Thursday, August 23, 2012

Recipe for Disaster

Have you ever come across a recipe that is so obviously bad you wonder why anyone would create it, never mind publish it somewhere? I found one in a home décor catalog recently that had me alternately laughing and gagging.

The recipe is titled Oriental Salad, although the only “Oriental” ingredients are soy sauce and bok choy. The directions invite us to toss together 1 head of this Chinese cabbage, chopped “fine,” and 2 bunches of scallions, chopped, as well as 4 ounces of slivered almonds. So far, boring but not awful, although there will be nearly equal amounts of cabbage and onion. To this, we are supposed to add 2 packages of ramen noodles (about 6 ounces total), without the flavor packet, after mashing them and then sautéing them in ½ cup of butter, i.e., one whole stick, one-quarter pound. Good lord! That’s enough butter to lavishly lubricate a pound of cooked pasta. And what exactly is the point of sautéing the ramen in butter?? (That much butter would be more like poaching them.) That’s not how you cook dried noodles, even those that have been parboiled, as ramen have (that’s why they cook so fast), and butter in no way qualifies as an Oriental ingredient.

Now we move on to the dressing, and it gets much worse. The recipe would have us mix 2 tablespoons of soy sauce with ½ cup olive oil, ½ cup cider vinegar, and 1 cup of sugar. Where do I begin to catalog what’s wrong with this? First, the proportion of oil to acid is wrong; the usual ratio is 2 or 3 to 1, not 1 to 1. Then, there is nothing Oriental about olive oil or cider vinegar, and there will be nothing Oriental about the flavor. Two tablespoons of soy sauce is too much salt. There’s way too much dressing for the amount of solids. Finally, a full cup of sugar is such overkill it will render the entire mess inedibly sweet to anyone over the age of 5.  The directions tell us to pour the dressing over the solids and let it “set—the longer it sets the better it tastes (overnight is a good time frame).” After 24 hours, the chopped cabbage will be thoroughly wilted and so enveloped in fat and sugar as to be irrelevant, and the sharpness of the scallions will be lost. The crunch of the bland butter-coated ramen will compete with the crunch of the bland almonds, and the only discernible flavors will be sugar, fat, and salt.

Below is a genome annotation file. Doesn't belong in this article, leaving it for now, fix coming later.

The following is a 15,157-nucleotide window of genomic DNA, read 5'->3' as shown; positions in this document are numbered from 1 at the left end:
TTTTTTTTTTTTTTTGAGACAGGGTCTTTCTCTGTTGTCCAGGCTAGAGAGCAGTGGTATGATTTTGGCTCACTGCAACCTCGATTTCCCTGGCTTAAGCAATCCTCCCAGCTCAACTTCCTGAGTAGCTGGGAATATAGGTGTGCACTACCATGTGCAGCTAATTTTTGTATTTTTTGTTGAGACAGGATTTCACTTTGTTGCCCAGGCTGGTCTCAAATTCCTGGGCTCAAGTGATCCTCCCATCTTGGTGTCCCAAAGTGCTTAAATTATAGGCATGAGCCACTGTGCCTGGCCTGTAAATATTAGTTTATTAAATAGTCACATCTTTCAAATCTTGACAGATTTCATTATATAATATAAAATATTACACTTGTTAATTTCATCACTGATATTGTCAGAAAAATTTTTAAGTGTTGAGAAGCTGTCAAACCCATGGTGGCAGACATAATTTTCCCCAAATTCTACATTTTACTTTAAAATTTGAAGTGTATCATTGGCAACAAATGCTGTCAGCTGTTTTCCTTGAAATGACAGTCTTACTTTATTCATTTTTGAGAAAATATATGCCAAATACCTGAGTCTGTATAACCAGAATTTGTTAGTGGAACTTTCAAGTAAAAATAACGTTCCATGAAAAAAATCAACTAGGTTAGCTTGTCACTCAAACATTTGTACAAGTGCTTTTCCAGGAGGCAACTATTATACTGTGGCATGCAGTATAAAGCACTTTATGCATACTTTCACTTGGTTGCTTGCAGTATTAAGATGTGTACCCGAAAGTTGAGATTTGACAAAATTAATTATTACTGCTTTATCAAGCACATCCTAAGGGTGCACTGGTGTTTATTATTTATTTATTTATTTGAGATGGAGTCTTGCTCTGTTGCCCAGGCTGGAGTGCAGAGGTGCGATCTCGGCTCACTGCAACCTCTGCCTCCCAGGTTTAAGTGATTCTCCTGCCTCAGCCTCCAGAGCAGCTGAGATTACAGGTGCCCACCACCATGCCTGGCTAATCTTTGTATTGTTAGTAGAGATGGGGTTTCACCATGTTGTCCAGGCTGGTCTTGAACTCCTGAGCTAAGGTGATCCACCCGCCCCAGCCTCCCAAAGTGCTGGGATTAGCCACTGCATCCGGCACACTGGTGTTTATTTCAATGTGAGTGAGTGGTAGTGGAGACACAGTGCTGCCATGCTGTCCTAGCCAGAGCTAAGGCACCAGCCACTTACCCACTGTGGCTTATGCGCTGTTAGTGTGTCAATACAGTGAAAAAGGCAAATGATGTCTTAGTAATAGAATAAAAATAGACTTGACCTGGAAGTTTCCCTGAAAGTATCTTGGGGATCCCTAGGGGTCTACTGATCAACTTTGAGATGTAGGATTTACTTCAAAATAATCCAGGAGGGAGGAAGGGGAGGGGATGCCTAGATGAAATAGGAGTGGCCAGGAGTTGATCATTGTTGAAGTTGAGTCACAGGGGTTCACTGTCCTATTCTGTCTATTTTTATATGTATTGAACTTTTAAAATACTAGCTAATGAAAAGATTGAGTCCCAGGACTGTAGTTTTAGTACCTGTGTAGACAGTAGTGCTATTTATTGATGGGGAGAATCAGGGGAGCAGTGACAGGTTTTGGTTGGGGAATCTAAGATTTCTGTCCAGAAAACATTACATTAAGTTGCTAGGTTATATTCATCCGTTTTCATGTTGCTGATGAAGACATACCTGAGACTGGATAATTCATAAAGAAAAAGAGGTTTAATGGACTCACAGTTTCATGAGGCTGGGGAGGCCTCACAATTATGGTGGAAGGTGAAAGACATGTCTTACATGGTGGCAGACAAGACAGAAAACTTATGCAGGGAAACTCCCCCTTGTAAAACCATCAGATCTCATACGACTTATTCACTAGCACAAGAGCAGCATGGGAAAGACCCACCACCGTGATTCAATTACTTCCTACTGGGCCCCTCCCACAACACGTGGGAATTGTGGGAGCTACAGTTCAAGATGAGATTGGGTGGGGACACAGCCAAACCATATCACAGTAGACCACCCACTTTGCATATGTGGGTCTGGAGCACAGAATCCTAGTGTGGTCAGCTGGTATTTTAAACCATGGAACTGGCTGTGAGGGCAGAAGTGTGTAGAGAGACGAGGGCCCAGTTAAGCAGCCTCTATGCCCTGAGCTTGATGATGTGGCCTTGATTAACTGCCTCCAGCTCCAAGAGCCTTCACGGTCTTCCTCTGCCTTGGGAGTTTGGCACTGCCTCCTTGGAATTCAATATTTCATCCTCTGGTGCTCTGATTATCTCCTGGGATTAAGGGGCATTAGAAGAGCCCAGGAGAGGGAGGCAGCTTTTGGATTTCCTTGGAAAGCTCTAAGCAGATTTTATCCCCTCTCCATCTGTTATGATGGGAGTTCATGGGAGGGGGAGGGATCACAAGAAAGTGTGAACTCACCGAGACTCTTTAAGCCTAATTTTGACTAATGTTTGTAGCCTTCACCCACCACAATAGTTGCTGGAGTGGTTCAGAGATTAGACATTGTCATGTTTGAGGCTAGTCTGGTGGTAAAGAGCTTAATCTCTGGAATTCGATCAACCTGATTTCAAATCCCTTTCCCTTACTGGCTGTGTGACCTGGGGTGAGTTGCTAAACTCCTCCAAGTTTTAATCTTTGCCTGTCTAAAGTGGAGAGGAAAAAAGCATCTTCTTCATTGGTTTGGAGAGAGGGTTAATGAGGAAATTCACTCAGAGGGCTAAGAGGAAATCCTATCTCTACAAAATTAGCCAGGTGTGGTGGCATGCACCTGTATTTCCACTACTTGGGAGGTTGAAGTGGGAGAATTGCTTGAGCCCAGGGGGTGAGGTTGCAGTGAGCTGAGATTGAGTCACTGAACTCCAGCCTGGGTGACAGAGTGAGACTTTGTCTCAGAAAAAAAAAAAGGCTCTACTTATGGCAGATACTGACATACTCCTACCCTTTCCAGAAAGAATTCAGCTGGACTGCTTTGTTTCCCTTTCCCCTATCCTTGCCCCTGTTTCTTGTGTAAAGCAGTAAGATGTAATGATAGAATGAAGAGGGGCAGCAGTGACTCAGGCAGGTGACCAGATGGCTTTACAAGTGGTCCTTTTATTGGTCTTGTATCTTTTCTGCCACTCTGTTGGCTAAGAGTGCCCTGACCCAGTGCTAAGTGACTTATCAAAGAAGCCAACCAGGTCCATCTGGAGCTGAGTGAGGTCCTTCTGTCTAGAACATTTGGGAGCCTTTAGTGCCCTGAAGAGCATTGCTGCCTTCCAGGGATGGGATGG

Let’s transform this recipe into something both edible and Oriental. We can start with 1 head of chopped bok choy or napa cabbage and 1 bunch of chopped scallions. We’ll add 1 cucumber, split in half, seeds scraped out, and sliced into ½-inch half-moon pieces, to add juiciness and freshness. To make it an entrée salad, we can add about ½ pound of diced cooked chicken seasoned with ginger, garlic, and lemongrass. For the dressing, we’ll use ¼ cup of rice vinegar, ½ cup of peanut or other flavorless oil, 1 tablespoon of soy sauce, 1 tablespoon of sugar, I tablespoon of sesame oil, and 1 teaspoon of ground ginger. We’ll omit the almonds but retain 1 package of ramen noodles, sans flavor packet, and break them into small pieces. Instead of sautéing the ramen, we will let them soak in the dressing for 1 to 3 hours to soften before tossing them with the other ingredients in a large bowl and serving immediately. And there you have it, a delicious salad with about 80% less fat, 94% less sugar, and a great deal more flavor, suitably adult and recognizably Oriental.